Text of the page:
“I got a job working in communications for a non-profit serving foster youth experiencing homelessness. It was less about me seeking out this specific job and more so about simply finding a job. This one just happened to be available at the time. But I fell in love with the work.” I, too, was very interested in the organization, yet I don’t have any kids or a family mindset. But something about foster youth experiencing homelessness really ached my heart.
Georgeanne briefly spoke of a couple of highlight stories as it related to making a difference – a young man who aged out of foster care who crossed paths with the organization and later worked for the organization. “I think it’s just the fact that this is a stage in life that we all view as having the most excitement and potential; when we ‘have our whole life in front of us,’ so to speak and should be following our dreams. For us to imagine that being taken away from a child simply because they didn’t have the support system for it, something out of their control, I think we all feel a pull to help.
Growth for Georgeanne in the Housing Industry
It was so captivating to see such an ease and calmness, yet perseverance in Georgeanne’s spirit. We were
spanning the past decade of work, all deeply involved in organizations that face difficult and persistent social problems, albeit making a world of admirable difference. I would imagine it takes a toll on a person’s outlook, yet Georgeanne spoke of the work these organizations did with a lightness and readiness, as if she was ever-refreshed to take on the next day.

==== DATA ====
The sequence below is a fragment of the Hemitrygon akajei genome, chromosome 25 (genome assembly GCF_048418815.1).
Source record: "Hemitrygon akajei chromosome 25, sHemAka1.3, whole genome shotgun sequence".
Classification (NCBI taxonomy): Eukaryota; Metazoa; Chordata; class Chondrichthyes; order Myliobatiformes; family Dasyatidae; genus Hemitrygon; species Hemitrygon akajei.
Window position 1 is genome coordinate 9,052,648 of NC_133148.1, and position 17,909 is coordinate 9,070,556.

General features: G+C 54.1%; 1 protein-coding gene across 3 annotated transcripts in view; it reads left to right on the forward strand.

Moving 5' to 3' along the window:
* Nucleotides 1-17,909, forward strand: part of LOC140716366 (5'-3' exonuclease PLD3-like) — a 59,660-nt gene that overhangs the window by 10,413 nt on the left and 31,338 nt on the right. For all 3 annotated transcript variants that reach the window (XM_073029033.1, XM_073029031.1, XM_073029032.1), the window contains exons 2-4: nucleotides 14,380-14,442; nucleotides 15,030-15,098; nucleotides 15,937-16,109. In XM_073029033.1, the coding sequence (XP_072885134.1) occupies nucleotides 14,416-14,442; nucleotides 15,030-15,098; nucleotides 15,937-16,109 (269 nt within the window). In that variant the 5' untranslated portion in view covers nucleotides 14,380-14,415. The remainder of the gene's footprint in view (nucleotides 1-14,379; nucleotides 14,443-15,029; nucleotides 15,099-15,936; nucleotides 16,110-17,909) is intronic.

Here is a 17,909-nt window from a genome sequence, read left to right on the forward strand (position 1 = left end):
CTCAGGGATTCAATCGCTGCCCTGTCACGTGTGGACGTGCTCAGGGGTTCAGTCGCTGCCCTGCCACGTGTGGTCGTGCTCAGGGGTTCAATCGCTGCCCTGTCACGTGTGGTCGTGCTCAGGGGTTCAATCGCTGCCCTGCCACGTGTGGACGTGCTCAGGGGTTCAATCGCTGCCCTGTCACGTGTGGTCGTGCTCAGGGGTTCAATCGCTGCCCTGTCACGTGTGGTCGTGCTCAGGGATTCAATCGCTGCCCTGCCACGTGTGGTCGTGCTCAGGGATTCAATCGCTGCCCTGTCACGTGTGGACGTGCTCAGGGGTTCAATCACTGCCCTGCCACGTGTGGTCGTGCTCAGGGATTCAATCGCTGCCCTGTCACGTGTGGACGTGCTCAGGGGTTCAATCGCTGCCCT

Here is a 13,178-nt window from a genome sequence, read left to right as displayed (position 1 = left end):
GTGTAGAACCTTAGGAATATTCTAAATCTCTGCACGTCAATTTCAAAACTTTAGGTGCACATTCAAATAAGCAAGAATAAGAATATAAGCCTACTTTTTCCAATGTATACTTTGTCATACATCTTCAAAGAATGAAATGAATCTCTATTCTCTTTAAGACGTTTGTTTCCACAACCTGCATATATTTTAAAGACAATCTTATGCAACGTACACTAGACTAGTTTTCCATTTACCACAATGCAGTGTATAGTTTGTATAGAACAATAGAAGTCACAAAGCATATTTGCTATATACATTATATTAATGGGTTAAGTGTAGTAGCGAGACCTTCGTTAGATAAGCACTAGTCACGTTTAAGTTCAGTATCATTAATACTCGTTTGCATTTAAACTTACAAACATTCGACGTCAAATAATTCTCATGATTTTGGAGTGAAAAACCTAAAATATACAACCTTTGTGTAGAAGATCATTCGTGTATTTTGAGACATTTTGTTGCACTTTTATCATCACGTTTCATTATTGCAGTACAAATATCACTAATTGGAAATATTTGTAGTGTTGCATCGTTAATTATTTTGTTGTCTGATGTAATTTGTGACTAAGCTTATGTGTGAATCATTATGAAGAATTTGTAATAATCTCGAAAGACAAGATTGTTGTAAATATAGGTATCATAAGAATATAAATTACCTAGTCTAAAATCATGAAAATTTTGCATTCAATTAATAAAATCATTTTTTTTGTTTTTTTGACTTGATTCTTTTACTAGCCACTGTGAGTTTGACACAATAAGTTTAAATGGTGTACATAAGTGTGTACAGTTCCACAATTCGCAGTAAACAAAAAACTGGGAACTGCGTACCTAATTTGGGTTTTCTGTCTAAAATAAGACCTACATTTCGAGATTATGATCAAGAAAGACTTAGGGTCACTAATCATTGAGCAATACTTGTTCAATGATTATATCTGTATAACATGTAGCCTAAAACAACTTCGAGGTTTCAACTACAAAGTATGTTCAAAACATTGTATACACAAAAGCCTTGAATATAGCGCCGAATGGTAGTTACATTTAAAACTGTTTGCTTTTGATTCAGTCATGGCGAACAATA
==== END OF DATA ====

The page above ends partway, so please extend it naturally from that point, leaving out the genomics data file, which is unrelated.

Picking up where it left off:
And she would need to as she transitioned into working for PATH – an organization spanning the state of California that provides permanent housing for people experiencing homelessness as well as the services needed to help them maintain their home and life stability. This is where Georgeanne settled before joining Archway. She held a supervisory position, overseeing departments that handled private giving, events, volunteers and communications.
“At the heart of it all I like being able to tell the story of great organizations doing great things for real lives. Even though the skillset has grown over the years and I find myself doing many different tasks on different teams, at the core that is what I really enjoy.”
Transitioning to Archway, Ready for the Future
It seemed like a very smooth transition to join our team here as the Director of Philanthropy. I wondered what motivated the change. “Archway has so much growth on the horizon. The leadership here has such a willingness to expand and improve. There are so many things, from a fundraising and story telling perspective, that we haven’t yet leveraged or developed. It’s fun to be able to bring your ideas and really feel like you are helping.”
I asked her for some of the takeaways from her work experience, which was no small question. But she responded swiftly, “It is essential to get to know others and understand their context and story. When I was in LA, I was shocked at the number of people who were experiencing homelessness simply because of a couple of unfortunate, commonplace events. It made me realize how easy homelessness can occur and how lucky I was to have a support system to protect me. Not everybody has that. Similarly, at Archway our residents are incredible people whose stories vary greatly. Each community has its own identity and make up of residents.
“It’s easy to stereotype and generalize someone, but I found that often stereotypes rarely fit the circumstances of many people we serve.”